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EnglishEdit

Alternative formsEdit

EtymologyEdit

From Middle English bothe, boþe, from Old English bā þā (both the; both those) and Old Norse báðir, from Proto-Germanic *bai-. Cognate with Saterland Frisian bee (both), West Frisian beide (both), Dutch beide (both), German beide (both), Swedish både, båda, Danish både, Norwegian både, Icelandic báðir. Replaced Middle English from Old English , , and beġen, also from Proto-Germanic *bai-.

PronunciationEdit

DeterminerEdit

both

  1. Each of the two; one and the other; referring to two individuals or items.
    "Did you want this one or that one?" — "Give me both."
    Both children are such dolls.
    • Bible, Genesis xxi. 27
      Abraham took sheep and oxen, and gave them unto Abimelech; and both of them made a covenant.
    • (Can we date this quote?) Viscount Bolingbroke
      He will not bear the loss of his rank, because he can bear the loss of his estate; but he will bear both, because he is prepared for both.
  2. Each of the two kinds; one and the other kind; referring to several individuals or items which are divided into two groups.
    • 2013 July 19, Ian Sample, “Irregular bedtimes may affect children's brains”, in The Guardian Weekly, volume 189, number 6, page 34:
      Irregular bedtimes may disrupt healthy brain development in young children, according to a study of intelligence and sleeping habits.  ¶ Going to bed at a different time each night affected girls more than boys, but both fared worse on mental tasks than children who had a set bedtime, researchers found.

TranslationsEdit

ConjunctionEdit

both

  1. Including both of (used with and).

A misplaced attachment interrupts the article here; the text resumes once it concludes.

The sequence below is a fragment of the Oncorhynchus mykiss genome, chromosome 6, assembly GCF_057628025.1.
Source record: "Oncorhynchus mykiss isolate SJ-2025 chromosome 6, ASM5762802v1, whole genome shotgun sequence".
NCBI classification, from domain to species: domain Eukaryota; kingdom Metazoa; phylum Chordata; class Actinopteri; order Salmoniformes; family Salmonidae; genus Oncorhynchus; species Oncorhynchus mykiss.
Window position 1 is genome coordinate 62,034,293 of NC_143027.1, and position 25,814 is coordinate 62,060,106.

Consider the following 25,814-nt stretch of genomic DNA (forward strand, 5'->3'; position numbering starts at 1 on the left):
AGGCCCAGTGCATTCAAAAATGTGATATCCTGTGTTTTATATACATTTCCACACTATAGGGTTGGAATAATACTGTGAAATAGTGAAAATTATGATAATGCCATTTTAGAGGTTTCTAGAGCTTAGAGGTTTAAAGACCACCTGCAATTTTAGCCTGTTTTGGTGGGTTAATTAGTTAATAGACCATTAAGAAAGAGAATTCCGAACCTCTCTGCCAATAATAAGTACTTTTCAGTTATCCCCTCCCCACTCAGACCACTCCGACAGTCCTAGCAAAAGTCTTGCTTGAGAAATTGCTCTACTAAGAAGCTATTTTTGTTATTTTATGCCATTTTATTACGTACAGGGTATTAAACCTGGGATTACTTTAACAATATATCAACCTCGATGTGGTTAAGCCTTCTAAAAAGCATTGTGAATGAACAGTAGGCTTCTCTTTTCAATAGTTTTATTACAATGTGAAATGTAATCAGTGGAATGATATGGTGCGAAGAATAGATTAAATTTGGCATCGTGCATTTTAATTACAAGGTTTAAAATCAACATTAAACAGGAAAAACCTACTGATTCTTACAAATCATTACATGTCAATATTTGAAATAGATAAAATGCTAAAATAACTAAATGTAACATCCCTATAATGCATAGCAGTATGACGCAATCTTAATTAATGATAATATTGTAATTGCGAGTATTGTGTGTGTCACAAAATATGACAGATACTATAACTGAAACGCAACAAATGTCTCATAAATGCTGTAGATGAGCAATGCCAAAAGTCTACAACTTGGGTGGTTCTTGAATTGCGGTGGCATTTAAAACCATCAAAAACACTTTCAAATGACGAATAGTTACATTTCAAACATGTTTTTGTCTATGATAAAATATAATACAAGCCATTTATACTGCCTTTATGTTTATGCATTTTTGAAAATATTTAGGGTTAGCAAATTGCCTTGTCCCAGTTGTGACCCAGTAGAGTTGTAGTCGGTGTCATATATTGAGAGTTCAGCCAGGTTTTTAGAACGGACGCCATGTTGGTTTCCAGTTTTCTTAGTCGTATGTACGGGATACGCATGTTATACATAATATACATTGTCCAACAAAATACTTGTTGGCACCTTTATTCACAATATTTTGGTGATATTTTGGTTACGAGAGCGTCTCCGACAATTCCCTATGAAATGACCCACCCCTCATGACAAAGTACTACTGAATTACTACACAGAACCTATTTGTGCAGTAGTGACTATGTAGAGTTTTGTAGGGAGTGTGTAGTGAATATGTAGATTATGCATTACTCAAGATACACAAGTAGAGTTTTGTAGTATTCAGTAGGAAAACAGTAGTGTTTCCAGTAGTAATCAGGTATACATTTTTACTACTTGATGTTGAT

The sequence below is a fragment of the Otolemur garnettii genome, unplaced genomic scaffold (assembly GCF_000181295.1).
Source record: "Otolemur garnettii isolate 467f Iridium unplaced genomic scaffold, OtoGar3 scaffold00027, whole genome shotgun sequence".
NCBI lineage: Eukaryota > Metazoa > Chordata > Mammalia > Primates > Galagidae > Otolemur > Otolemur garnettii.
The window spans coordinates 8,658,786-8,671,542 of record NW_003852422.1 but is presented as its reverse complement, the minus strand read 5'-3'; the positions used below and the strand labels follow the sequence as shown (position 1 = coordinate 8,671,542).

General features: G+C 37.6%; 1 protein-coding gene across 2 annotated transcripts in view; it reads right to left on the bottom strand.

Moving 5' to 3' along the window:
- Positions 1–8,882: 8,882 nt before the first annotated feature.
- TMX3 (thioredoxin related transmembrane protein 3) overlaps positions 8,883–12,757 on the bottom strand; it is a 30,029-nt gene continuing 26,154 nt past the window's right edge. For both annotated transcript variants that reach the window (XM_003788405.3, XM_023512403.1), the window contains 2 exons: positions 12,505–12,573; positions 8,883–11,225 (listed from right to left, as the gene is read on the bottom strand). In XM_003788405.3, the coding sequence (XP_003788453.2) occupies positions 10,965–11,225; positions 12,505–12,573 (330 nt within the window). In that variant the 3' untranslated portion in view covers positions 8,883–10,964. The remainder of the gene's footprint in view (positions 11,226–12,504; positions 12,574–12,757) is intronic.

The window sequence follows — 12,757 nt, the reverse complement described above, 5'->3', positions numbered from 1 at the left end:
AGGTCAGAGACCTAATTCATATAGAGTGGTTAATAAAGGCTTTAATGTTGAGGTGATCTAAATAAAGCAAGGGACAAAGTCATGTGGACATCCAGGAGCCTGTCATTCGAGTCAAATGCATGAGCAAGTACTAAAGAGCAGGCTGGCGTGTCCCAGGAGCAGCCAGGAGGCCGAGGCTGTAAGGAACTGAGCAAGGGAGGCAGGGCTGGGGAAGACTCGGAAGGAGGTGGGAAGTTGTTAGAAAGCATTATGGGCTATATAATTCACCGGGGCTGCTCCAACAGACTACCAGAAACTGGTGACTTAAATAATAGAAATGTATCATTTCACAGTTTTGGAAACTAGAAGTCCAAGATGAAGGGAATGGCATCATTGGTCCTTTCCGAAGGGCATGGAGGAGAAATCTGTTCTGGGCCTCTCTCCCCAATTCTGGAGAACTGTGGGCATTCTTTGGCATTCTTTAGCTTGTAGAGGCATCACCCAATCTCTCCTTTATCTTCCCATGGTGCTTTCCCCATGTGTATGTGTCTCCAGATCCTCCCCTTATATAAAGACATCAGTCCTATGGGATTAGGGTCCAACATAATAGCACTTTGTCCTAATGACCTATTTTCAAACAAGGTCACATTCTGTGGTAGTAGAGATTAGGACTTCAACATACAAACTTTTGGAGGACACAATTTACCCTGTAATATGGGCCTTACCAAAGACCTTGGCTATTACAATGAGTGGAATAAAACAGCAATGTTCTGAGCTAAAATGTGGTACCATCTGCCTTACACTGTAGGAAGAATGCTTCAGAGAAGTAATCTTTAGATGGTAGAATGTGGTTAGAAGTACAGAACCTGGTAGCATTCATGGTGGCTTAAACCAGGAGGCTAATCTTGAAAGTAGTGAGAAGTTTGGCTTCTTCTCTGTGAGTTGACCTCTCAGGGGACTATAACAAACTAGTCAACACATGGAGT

Both you and I are students.
    • 1977, Agatha Christie, chapter 4, in An Autobiography, part II, London: Collins, →ISBN:
      Mind you, clothes were clothes in those days. There was a great deal of them, lavish both in material and in workmanship.
  2. (obsolete) Including all of (used with and).
    • (Can we date this quote?) Oliver Goldsmith
      Both mongrel, puppy, whelp, and hound.
    • (Can we date this quote?) Samuel Taylor Coleridge
      He prayeth well who loveth well both man and bird and beast.
    • 1892, Richard Congreve, Essays Political, Social, and Religious (volume 2, page 615)
      [] as he appreciates its beauty and its rich gifts, as he regards it with venerant love, fed by both his intellectual powers, his contemplation, and his meditation.

TranslationsEdit

QuotationsEdit

See alsoEdit


IrishEdit

EtymologyEdit

From Old Irish both (hut, bothy, cot; cabin), from Proto-Celtic *butā (compare Middle Welsh bot (dwelling)), from Proto-Indo-European *bʰuH- (to be).

PronunciationEdit

NounEdit

both f (genitive singular botha, nominative plural bothanna or botha)

  1. Booth, hut.

DeclensionEdit

Alternative declension

Derived termsEdit

MutationEdit

Irish mutation
Radical Lenition Eclipsis
both bhoth mboth
Note: Some of these forms may be hypothetical. Not every possible mutated form of every word actually occurs.

Further readingEdit

  • "both" in Foclóir Gaeilge-Béarla, An Gúm, 1977, by Niall Ó Dónaill.
  • Entries containing “both” in New English-Irish Dictionary by Foras na Gaeilge.
  • 2 both” in Dictionary of the Irish Language, Royal Irish Academy, 1913–76.

Middle EnglishEdit

Etymology 1Edit

From Old Norse búð.

NounEdit

both (plural boths)

  1. Alternative form of bothe (booth)

Etymology 2Edit

Old English bā þā; influenced by Old Norse báðir.

DeterminerEdit

both

  1. Alternative form of bothe (both)

ConjunctionEdit

both

  1. Alternative form of bothe (both)

Old IrishEdit

VerbEdit

both

  1. preterite passive conjunct of at·tá